Champion of the Yugo to import Chinese cars

By Published on .

The man who brought the U.S. the Yugo now wants to bring America Chinese cars-and he's dangling to agencies a potential $225 million account. But auto experts are highly skeptical of the entrepreneur's ambitious plan.

Malcolm Bricklin, chairman of Visionary Vehicles, is planning to import five models from China here in 2007 via a deal with China's Chery Automobiles. He expects to sell 250,000 units in the first year, and the plan is to offer high-performance luxury cars comparable to BMW and Lexus but at half the price.

Paul Lambert, president of North American marketing at Visionary, told Advertising Age he'll start a search for a new agency in about three weeks, and he expects to handle the informal review personally, sans a consultant. Mr. Lampert had his own Manhattan agency in the 1980s, which handled Yugo advertising for Mr. Bricklin.


The marketer will consider traditional agencies, event specialists or a combination, he said. "We're going to look at whoever has the next big idea," he said, noting he expects to have a winner sometime in the next six months to handle what he expects to be a $200 million to $225 million ad budget for the U.S. launch. He said a third of the budget will come from dealers.

But Visionary has a long road ahead. At this point, Chery only has vehicle designs; engineering the cars and factory tooling could easily take another two to three years. The cars will have to meet a long list of U.S. safety and emissions standards. No dealers have ponied up to pay between $8 million and $15 million for a dealership, Mr. Lambert said. Visionary, which will own a piece of the dealerships, wants 250 retailers. Also still undecided: what the brand name will be for the five models.

Meantime, China Motor Corp. has signed 25 U.S. dealers for its imported cars from China, which are due this fall, said CEO David Shelburg. China Motor sent informational discs to dealers about their plans before the National Automobile Dealers Association convention in early February, where dealers test drove the cars. One of the dealers said China Motor won't require standalone showrooms, unlike Visionary, and the franchise fee is considerably cheaper than Visionary's.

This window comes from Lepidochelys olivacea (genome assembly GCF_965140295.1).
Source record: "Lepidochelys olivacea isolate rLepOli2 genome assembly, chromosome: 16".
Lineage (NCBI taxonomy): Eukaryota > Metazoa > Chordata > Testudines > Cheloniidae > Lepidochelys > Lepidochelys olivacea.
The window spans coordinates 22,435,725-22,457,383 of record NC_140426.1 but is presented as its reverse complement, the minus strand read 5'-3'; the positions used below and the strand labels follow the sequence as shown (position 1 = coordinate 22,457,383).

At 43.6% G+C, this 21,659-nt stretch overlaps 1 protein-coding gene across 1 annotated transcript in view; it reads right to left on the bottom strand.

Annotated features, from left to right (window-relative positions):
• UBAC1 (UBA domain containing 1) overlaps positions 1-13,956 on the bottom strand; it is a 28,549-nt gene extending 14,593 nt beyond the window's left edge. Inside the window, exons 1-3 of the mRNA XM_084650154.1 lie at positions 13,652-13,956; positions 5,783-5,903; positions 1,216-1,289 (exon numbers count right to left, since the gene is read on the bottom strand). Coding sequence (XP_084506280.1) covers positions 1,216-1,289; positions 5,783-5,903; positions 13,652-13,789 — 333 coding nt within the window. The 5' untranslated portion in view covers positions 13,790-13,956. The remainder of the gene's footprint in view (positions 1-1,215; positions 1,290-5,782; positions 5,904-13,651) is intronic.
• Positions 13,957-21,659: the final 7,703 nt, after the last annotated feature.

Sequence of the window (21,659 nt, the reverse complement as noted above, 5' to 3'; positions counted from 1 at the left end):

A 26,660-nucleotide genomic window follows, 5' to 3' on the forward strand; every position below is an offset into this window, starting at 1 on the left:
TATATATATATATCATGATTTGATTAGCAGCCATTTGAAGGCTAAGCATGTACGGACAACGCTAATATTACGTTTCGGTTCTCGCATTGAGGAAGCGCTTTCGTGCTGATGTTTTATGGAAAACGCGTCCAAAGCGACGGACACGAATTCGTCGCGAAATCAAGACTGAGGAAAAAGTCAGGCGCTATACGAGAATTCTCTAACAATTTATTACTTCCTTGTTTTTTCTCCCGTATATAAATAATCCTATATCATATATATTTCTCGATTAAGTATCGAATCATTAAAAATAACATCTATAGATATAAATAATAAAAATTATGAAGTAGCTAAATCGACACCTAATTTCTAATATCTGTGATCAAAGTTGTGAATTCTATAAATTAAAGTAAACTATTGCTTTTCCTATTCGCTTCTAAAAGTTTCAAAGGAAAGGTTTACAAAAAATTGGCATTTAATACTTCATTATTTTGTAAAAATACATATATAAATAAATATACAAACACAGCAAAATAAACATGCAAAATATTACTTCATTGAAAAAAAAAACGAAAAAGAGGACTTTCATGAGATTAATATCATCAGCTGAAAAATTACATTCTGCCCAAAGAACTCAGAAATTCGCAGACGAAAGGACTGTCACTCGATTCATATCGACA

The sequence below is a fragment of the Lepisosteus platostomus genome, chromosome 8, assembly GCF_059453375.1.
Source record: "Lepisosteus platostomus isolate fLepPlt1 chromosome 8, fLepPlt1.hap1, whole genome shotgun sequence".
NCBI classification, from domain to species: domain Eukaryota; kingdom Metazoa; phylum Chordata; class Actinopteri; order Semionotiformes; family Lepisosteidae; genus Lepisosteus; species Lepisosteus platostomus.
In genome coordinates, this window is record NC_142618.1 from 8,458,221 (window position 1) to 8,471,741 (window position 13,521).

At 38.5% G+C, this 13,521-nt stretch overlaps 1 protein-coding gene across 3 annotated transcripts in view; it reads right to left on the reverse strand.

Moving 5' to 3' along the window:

Mr. Lambert said Visionary's imports will be positioned as sophisticated luxury, offering performance and quality. The venture is benchmarking the industry's top luxury players, including Lexus, BMW and Mercedes-Benz. But the Chinese cars will cost between $20,000 and $30,000, significantly less than the $40,000 to $60,000 models they compete against, Mr. Lambert said.

Evan Hirsh, a VP at consultant Booz Allen Hamilton, said the first-year sales target of 250,000 units is "outrageously high." Plus, Visionary will be playing in "a very tough part of the market" price-wise with unproven products.

John Bulcroft, president of consultant Advisory Group, is skeptical, pointing to Mr. Bricklin's spotty track record. Mr. Bricklin has had a boom-and-bust career. He started Yugo America in 1984. It went bankrupt in early 1989, just months after he sold his share to a Wall Street investment firm and left. Although he and childhood friend, Harvey Lamm, were successful as the first Subaru car importers starting in 1968, Mr. Bricklin left Subaru three years later to make his own gull-wing car. Less than 3,000 Bricklins were built before the assembly line stopped in 1975. His Electric Bicycle Co. went bankrupt in 1997.

In 2002, he announced he would import an inexpensive car from Serbia from the same maker of Yugo. His plan to start selling them in the U.S. in 2003 was never fulfilled.

In this article:
Most Popular